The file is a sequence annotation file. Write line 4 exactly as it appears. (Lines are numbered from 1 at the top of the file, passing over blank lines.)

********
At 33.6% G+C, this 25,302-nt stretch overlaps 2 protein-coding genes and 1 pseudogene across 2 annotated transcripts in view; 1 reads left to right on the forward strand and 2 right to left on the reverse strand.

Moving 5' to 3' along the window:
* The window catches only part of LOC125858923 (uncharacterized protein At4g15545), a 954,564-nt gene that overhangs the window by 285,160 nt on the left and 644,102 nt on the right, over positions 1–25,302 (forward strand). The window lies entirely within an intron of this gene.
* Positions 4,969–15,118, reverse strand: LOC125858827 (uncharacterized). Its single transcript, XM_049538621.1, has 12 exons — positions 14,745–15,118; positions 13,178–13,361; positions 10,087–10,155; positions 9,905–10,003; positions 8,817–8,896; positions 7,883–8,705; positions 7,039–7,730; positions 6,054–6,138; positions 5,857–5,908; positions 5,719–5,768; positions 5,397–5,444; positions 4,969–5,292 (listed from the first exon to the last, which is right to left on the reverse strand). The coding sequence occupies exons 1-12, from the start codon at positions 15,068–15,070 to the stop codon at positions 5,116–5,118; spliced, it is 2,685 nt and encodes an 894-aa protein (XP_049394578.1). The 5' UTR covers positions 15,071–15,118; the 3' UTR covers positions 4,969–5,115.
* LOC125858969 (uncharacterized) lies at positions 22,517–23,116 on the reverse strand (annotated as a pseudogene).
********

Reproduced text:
* Positions 4,969–15,118, reverse strand: LOC125858827 (uncharacterized). Its single transcript, XM_049538621.1, has 12 exons — positions 14,745–15,118; positions 13,178–13,361; positions 10,087–10,155; positions 9,905–10,003; positions 8,817–8,896; positions 7,883–8,705; positions 7,039–7,730; positions 6,054–6,138; positions 5,857–5,908; positions 5,719–5,768; positions 5,397–5,444; positions 4,969–5,292 (listed from the first exon to the last, which is right to left on the reverse strand). The coding sequence occupies exons 1-12, from the start codon at positions 15,068–15,070 to the stop codon at positions 5,116–5,118; spliced, it is 2,685 nt and encodes an 894-aa protein (XP_049394578.1). The 5' UTR covers positions 15,071–15,118; the 3' UTR covers positions 4,969–5,115.